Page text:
Tip: Make Office Online Work More Like Microsoft Office

You don’t have to use Google Docs to get a free, high-quality office productivity suite on the web. Microsoft makes one too, called Office Online. And since it already looks and works much like the Office desktop applications, there’s a lot less to do if you wish to use Office Online efficiently in Windows.

If you do use Google Docs with Windows, be sure to check out Tip: Make Google Docs Look and Work More Like Microsoft Office. This time, let’s look at Office Online.

As I noted previously, Office Online does provide the familiar Office look and feel, which I like. And the document templates it provides are identical to those in the desktop installable versions of Office, which I really like.

But it has some downsides. You can’t use Office Online while your PC is offline. And there’s no way to zoom the text in Word in customizable amounts—just 100 percent or 150 percent, with nothing in between—which I find painful.

It’s also a bit unclear what the best approach is for using it in Windows. You can pin the Office Online web site to the Windows taskbar using Internet Explorer, of course. (Just drag the site icon from the browser window down to the taskbar.) And the resulting app window is nice enough, with access to all of the various Office Online apps, and no opening of additional browser windows.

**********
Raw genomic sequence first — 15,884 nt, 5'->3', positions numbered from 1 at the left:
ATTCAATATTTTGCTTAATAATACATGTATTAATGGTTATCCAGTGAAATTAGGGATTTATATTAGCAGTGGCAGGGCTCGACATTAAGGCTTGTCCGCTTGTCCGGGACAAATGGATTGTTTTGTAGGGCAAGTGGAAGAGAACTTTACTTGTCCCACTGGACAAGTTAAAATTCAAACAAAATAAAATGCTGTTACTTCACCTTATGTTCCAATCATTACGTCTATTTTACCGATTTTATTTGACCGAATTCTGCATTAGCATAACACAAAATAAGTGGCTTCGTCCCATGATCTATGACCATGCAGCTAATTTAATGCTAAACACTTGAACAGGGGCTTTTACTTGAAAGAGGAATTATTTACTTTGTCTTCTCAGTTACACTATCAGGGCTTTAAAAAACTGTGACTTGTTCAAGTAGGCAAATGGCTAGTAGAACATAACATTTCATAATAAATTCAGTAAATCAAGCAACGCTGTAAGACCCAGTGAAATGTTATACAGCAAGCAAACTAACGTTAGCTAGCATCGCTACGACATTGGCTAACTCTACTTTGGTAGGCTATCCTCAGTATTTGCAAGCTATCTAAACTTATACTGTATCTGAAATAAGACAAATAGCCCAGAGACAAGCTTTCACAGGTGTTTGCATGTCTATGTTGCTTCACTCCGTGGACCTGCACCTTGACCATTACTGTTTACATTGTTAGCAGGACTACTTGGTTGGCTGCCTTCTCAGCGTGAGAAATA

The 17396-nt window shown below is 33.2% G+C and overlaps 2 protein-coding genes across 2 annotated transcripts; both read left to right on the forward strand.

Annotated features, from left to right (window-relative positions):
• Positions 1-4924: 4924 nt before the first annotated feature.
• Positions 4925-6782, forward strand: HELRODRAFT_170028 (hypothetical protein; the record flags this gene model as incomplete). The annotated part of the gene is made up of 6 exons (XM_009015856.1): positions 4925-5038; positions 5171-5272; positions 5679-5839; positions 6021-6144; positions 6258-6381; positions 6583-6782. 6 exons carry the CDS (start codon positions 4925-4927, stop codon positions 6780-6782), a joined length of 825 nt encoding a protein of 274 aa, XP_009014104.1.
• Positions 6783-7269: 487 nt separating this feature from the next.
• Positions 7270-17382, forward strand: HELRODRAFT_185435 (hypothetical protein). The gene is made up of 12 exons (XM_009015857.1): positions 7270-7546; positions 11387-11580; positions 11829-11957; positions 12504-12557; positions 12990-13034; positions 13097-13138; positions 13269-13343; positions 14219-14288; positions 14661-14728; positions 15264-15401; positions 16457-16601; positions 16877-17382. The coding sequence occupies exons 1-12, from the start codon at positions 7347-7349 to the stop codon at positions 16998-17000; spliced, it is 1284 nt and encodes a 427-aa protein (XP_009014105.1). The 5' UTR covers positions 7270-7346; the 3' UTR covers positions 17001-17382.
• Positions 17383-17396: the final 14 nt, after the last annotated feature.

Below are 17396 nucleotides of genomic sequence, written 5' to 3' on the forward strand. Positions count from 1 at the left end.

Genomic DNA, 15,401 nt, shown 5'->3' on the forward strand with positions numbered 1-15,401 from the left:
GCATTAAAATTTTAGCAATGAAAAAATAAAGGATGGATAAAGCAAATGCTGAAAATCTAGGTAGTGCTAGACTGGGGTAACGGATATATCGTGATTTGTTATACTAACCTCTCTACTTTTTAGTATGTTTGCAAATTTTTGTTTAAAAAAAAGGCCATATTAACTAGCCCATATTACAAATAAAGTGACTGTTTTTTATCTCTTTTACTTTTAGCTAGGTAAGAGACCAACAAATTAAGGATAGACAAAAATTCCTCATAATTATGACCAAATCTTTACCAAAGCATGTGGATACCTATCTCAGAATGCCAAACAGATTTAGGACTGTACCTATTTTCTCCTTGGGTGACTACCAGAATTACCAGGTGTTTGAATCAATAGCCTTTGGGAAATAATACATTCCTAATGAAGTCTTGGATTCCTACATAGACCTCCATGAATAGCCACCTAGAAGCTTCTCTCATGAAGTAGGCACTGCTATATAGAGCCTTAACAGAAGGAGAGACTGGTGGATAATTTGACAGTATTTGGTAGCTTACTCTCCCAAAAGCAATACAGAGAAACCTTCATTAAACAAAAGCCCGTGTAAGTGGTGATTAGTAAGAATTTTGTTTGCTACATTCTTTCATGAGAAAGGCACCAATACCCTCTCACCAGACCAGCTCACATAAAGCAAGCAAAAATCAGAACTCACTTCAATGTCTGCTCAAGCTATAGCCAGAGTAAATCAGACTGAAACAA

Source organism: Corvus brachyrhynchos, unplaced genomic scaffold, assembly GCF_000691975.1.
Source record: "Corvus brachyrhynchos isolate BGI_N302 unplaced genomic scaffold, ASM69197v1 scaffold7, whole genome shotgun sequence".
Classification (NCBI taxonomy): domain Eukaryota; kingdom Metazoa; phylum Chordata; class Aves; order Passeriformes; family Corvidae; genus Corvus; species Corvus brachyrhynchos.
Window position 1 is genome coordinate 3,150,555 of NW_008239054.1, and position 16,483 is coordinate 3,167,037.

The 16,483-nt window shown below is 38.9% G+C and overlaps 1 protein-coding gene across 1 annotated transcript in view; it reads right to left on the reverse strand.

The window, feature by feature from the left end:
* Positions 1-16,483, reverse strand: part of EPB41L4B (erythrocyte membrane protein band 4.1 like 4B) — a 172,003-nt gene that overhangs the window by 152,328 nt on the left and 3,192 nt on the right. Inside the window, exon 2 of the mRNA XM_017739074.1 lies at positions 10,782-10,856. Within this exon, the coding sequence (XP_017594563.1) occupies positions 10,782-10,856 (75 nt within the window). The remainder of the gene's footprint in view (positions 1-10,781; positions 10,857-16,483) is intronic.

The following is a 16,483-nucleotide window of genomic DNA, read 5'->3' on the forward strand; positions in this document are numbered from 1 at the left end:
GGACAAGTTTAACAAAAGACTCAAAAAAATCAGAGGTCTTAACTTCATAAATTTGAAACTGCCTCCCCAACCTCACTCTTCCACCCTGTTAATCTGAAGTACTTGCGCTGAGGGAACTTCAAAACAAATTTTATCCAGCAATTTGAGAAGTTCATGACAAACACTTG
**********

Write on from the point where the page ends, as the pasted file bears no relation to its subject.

Tip: Make Office Online Work More Like Microsoft Office

There’s just one problem: Office Online won’t retain your sign-in. Which means you need to manually sign-in to the site each time you open the web app. You may be OK with that. But I find it unacceptable.

(Why does it do this? I believe it’s because Office Online supports both Microsoft accounts and Office 365 for business work accounts, and it needs to let users sign in to either. I have both accounts, for example.)

As an alternative, you could instead pin the OneDrive (or OneDrive for Business) site to the taskbar instead. It retains your sign-in for starters. And OneDrive also gives you a nice drop-down for starting new Office documents, and of course you have access to all of your documents right here as well. (You are of course storing documents in OneDrive, right?)


What’s interesting about this approach is that it opens tabs, and since IE supports pinned web sites with tabs, no worries there at all. (If you pin the site with Chrome, you’ll get additional browser windows with the full browser chrome.)


Looks good to me.

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